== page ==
The pink pound’s hidden history

by Dr Justin Bengry

6 Jul 2018

The pink pound is not what you think it is; or, rather, I want to convince you that it’s a lot more than you think it is. Depending on whom you think has most agency in commercial relationships, the pink pound (or pink economy) has generally been defined as the spending power of gay men and lesbians, or as an increasingly lucrative target market courted by some savvy marketers. Proponents of the value of the pink pound describe gay men in particular as having a greater disposable income than the average consumer and as being earlier adopters of new products. According to an Ingenious Group marketing conference in 2006, the pink pound was already worth some £70 billion to British business.

The Pride Festival takes place in London annually, with many shops decorating their stores with Pride flag colours. Image credit: Carl Court / Getty Images.
The Pride Festival takes place in London annually, with many shops decorating their stores with Pride flag colours. Image credit: Carl Court / Getty Images.

The complicated relationship between homosexuality and consumer capitalism

Most scholarship on gay consumers (and this generally focuses mostly on gay men, rather than lesbian, bi, trans or queer people) suggests that it was not until the 1980s that businesses sought to access the buying power of homosexuals, essentially identifying a queer consumer for the first time. However, my research has shown that there is a much earlier and very complicated relationship between homosexuality and consumer capitalism. I’m particularly interested in the period before gay liberation in the early 1970s, a period that included the criminalisation of all sex between men, and a period when commercial interest in homosexuality and homosexuals was not supposed to exist.

Redefining the Pink Pound

I seek to redefine the pink pound more broadly as any financial incentive offered by LGBTQ people, homosexuality and queerness. This could, unsurprisingly, include actively courting any combination of LGBTQ consumers. It might also rely upon the strategic invocation of homosexuality, or gender and sexual non-conformity, either through negative characterisations or progressive support, in order to appeal to particular market segments, which don’t actually need to be queer themselves. So, for example, people opposed to LGBTQ equality might support businesses precisely because of their shared homophobic positions. Approaching the pink pound with this broader scope in mind reveals the myriad ways in which homosexuality has long been embedded in the history of capitalism and consumer society.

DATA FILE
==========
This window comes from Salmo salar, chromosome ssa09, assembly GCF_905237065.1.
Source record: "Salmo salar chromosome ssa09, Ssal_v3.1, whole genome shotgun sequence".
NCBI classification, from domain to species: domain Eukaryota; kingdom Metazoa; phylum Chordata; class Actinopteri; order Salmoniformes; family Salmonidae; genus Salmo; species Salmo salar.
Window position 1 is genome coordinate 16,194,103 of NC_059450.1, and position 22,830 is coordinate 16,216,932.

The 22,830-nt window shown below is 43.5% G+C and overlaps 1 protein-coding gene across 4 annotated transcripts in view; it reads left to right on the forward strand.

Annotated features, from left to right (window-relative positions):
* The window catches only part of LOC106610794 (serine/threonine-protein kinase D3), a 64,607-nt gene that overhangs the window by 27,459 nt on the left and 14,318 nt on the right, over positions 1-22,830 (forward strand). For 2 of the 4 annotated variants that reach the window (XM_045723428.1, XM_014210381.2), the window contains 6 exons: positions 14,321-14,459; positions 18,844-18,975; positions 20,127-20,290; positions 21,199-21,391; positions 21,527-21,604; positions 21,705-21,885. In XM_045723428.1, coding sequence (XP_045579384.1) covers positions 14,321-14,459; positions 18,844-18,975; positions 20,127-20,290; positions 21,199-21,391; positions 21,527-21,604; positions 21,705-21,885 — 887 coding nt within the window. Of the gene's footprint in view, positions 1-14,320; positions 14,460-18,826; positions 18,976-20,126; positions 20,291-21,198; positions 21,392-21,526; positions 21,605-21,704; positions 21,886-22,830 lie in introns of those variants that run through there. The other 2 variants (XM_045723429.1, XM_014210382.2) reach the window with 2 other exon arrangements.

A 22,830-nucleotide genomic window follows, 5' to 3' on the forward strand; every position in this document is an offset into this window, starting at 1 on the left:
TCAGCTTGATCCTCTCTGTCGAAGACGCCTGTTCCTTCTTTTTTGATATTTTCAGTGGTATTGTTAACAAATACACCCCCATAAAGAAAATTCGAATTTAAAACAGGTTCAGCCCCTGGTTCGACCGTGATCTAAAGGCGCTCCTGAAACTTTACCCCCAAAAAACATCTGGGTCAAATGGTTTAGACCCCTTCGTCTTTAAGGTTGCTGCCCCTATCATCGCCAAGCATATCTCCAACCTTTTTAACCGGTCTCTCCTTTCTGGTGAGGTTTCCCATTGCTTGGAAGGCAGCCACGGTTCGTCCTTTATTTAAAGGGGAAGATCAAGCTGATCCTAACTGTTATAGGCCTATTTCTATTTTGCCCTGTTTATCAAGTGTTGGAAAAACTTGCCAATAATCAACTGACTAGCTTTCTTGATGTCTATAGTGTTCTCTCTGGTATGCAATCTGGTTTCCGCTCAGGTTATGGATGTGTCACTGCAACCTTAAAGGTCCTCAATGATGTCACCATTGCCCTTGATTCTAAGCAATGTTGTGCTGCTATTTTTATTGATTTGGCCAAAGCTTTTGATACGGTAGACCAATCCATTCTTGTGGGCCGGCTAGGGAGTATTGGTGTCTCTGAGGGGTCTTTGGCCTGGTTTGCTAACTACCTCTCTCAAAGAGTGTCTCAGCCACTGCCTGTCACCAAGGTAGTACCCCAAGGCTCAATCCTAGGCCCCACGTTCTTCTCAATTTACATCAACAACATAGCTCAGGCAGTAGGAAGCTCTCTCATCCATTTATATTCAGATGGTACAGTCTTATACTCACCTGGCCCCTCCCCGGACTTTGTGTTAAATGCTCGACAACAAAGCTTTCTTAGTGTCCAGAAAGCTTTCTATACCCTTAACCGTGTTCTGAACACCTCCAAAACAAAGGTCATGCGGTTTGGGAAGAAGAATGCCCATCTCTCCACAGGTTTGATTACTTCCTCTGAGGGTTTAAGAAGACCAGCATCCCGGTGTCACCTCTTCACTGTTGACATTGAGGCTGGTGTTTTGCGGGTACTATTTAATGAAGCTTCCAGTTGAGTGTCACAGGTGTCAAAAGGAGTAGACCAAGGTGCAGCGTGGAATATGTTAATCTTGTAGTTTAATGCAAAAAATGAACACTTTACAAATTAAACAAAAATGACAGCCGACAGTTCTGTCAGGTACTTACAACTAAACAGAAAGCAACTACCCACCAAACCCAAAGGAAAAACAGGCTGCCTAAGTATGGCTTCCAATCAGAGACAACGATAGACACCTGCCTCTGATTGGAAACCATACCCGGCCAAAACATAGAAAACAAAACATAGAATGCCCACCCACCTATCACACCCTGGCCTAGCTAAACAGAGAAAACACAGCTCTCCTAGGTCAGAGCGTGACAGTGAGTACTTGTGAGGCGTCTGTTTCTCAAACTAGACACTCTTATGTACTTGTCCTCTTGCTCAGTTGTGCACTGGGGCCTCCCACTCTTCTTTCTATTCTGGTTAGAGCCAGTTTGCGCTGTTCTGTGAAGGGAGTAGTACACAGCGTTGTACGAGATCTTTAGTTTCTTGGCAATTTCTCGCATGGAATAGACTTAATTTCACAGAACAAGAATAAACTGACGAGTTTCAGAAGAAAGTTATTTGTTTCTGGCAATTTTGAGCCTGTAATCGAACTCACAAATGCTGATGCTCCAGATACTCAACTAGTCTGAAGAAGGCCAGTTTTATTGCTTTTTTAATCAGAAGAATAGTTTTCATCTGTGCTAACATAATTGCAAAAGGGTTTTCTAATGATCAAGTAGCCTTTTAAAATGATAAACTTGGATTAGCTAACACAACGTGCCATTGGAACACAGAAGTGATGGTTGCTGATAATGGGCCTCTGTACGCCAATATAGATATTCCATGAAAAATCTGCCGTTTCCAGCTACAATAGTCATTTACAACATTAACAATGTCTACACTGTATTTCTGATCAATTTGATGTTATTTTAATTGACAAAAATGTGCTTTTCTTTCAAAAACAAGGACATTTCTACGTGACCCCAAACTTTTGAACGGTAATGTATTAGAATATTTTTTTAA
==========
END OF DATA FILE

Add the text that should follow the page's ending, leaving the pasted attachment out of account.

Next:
Identified as potential consumers since the 19th century

What I’ve discovered is that from at least the late 19th century producers and purveyors of consumer goods and services were grappling with how to address a segment of people, men at first, whose gender expression and presumed sexual interests fell outside both normative masculinity and the law. 

These entrepreneurs, capitalists and social observers rarely cared that the consumers they sought were anathema to many. Instead, based on these consumers’ gender or sexual alterity, producers and retailers recognised these men as potential consumers of particular kinds of goods and services: at first scent, clothes, accessories and the publications that described them. What fascinates me is that business interests were seeking to define and categorise men who appeared to have something in common, and who appeared to consume in certain queer ways, even if those men did not yet self-identify as a cohesive group or subculture.

By the mid-20th century I have uncovered a growing number of queer entrepreneurs, men who recognised in their own social worlds similar men who consumed differently than non-queer men. And being insiders allowed them access to particular codes and shared understandings that could be used in publications and advertisements to attract other queer men. No one has previously looked at these sources for evidence of a self-aware queer entrepreneurialism stretching back more than half a century in the UK.

I’m currently completing this study, undertaking oral history interviews with LGBTQ people about their buying habits, business activities, and awareness of market forces in their lives from the 1950s to the 1970s. The interviews have been kindly supported with funds from a British Academy / Leverhulme Small Research Grant. The book, titled The Pink Pound: Capitalism and Homosexuality in Twentieth-Century Britain, is under contract with the University of Chicago Press.

Dr Justin Bengry is Lecturer in Queer History and convenor of the world’s first MA in Queer History at Goldsmiths, University of London. His project 'The Pink Pound: Capitalism and Homosexuality in Britain' was partly funded by a British Academy/Leverhulme Small Research Grant.

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